A Blupete Biography Page

NOTES TO
The Life & Works of

David Hume

1 From the letters of David Hume, as quoted by John B. Stewart in his work, The Moral and Political Philosophy of David Hume (New York: Columbia University Press, 1963) at fn 16, p. 343.

2 I should think there have been a vast number of works written on Hume including those done by Greig (1931) and Mossner (1943 & 1954). There is a "short and witty" autobiography. The exclusive works on Hume that I have on my shelf are The Moral and Political Philosophy of David Hume by John B. Stewart (New York: Columbia University Press, 1963) and Hume by Nicholas Phillipson (New York: St. Martin's Press, 1988). I see from Chambers that T. H. Huxley made a study of Hume's life.

3 I here speak of the men of the Scottish Enlightenment, a period that lasted from 1750 to 1830 and boasts of such luminaries, as: David Hume (1711-76), Adam Smith (1723-1790), Henry Home (Lord Kames, 1696-1782, the jurist), Francis Hutcheson (1694-1746, who asserted, as a philosopher, that our morals are instinctive), Dugald Stewart (1753-1828, mathematician, philosopher and biographer of Adam Smith) and Adam Ferguson (1723-1816, philosopher and historian): all being from the Scottish School, or the Common-Sense School of Philosophy.

4 Hume, An Enquiry Concerning Human Understanding.

5 Hume's father "died suddenly in 1713." Phillipson, op. cit., p. 5.

6 Hume spent time in Paris and Rheims; but, apparently, most of his time was spent at La Flèche, in Anjou.

7 To use Hume's words, A Treatise of Human Nature fell "dead born from the press." Phillipson writes that Hume "was bitterly disappointed to find that it was little read outside the sophisticated circle of his Scottish friends ..." (op. cit., p. 9.)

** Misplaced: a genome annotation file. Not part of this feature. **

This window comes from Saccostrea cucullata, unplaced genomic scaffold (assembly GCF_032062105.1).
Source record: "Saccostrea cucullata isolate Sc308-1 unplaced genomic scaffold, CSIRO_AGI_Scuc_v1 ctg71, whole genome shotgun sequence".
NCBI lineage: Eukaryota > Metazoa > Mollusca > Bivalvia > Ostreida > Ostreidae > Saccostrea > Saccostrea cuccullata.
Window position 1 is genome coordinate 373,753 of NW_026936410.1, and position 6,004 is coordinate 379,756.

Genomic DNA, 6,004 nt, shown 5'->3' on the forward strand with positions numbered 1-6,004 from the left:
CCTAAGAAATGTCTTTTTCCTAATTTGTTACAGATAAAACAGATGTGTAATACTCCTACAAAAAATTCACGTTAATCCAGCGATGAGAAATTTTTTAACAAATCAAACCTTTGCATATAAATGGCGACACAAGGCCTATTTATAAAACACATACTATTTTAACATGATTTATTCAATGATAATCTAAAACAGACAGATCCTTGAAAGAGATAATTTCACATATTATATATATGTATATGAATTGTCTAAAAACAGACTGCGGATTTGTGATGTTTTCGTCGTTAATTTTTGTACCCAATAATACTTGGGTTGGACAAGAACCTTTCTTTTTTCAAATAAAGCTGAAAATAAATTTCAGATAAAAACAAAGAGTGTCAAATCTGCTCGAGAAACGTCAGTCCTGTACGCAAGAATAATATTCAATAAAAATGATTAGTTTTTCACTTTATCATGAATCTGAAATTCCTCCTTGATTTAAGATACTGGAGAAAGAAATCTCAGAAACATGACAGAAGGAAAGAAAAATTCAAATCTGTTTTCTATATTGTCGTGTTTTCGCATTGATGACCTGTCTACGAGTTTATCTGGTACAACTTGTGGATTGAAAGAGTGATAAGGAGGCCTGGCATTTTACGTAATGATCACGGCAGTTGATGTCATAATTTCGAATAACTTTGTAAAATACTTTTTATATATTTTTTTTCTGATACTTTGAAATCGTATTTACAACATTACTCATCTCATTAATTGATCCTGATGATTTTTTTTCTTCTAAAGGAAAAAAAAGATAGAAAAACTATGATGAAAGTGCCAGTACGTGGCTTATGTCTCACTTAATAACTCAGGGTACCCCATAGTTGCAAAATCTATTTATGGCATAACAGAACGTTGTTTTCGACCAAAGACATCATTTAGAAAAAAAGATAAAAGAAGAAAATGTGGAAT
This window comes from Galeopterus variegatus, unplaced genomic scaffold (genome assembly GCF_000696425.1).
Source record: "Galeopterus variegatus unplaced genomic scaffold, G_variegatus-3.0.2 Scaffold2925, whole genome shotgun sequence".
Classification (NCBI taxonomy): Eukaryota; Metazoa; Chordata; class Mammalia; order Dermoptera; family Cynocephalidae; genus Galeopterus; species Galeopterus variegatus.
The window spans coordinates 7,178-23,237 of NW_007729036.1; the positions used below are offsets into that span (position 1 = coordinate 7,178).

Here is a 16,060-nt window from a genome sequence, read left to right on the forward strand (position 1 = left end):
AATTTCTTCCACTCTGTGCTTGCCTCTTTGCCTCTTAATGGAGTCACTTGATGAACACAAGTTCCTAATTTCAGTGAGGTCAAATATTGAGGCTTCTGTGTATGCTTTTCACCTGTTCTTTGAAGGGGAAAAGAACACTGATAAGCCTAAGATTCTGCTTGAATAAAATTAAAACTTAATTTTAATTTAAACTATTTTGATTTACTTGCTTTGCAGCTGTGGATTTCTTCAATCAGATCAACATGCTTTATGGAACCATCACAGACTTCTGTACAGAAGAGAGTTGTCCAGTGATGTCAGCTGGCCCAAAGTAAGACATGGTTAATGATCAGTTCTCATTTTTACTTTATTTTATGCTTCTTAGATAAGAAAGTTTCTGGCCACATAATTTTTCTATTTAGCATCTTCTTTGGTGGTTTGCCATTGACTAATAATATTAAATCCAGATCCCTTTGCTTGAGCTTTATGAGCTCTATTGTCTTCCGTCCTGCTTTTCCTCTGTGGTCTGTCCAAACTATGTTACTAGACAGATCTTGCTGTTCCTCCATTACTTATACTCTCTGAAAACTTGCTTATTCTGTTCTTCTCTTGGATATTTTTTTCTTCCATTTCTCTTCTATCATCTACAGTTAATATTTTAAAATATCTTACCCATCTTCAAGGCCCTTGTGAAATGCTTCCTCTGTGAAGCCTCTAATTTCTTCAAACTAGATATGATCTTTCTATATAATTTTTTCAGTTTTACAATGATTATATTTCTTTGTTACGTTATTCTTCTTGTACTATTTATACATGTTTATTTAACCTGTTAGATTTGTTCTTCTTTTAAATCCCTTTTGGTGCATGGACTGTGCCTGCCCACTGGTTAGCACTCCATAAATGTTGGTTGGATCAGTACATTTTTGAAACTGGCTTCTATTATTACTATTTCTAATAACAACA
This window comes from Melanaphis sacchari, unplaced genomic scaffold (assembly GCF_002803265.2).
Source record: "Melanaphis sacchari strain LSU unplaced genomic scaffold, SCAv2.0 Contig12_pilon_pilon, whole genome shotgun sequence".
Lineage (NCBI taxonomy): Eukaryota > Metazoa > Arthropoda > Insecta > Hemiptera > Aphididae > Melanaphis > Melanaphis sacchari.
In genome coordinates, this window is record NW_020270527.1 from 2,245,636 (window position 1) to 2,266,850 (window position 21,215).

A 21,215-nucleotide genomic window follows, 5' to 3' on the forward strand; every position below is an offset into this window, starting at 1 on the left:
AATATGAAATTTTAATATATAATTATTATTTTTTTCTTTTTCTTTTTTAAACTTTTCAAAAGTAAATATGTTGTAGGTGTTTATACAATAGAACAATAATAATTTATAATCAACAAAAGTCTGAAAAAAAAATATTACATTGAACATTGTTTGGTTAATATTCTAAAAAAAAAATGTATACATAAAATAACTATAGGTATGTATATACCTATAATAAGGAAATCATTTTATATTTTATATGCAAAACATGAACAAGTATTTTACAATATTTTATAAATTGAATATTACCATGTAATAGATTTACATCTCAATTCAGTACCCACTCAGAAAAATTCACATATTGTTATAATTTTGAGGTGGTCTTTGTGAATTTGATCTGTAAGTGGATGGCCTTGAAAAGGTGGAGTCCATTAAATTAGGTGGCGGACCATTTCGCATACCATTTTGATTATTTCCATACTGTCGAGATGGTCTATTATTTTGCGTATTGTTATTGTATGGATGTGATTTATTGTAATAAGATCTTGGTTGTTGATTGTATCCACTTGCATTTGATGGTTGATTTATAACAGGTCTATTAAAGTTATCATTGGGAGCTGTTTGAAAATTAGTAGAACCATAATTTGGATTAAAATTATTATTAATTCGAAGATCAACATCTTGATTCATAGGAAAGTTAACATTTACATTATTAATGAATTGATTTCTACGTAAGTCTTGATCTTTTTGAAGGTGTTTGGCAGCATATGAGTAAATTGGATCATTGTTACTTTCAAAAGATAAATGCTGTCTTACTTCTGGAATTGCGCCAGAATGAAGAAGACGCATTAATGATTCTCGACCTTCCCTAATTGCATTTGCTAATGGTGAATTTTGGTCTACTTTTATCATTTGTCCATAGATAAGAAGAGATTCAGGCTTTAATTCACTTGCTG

8 The family property, as was invariably the case in those days, was left to his oldest brother.

9 Phillipson writes in his prologue: "[Hume] was that most remarkable of eighteenth-century oddities, an untroubled sceptic who declared war on Christianity by showing that an unbeliever who reflected carefully and systematically on human behaviour as it was evidenced in human life could produce a far more closely textured and coherent account of the principles of human nature than theologians or Christian philosophers. He did so in the belief that it was better to teach human beings to gear their lives to the pursuit of happiness in the world of common life rather than pursue the uncertain and imaginary joys of happiness in a life hereafter."

10 In his double capacity of secretary and aid-de-camp Hume would have worn the uniform of an officer. It should be pointed out, that, unlike Hobbes and Locke, Hume led a comparatively peaceful and quiet life, only slightly disturbed "by the Jacobite rising of 1745, by fairly remote foreign wars, and by the squabbling of the political parties at Westminster." (Stewart, op. cit., p. 7.) He was not drawn into public affairs and was to lead his life pretty much as a solitary writer, up, at least, to his involvement in 1763 with Lord Hertford, when, he went off to Paris to work at the British embassy. After this, in 1766, he accepted a position at the Home Office.

11 Phillipson, op. cit., pp. 12-3.

12 "My Own Life," Essays, vol. I.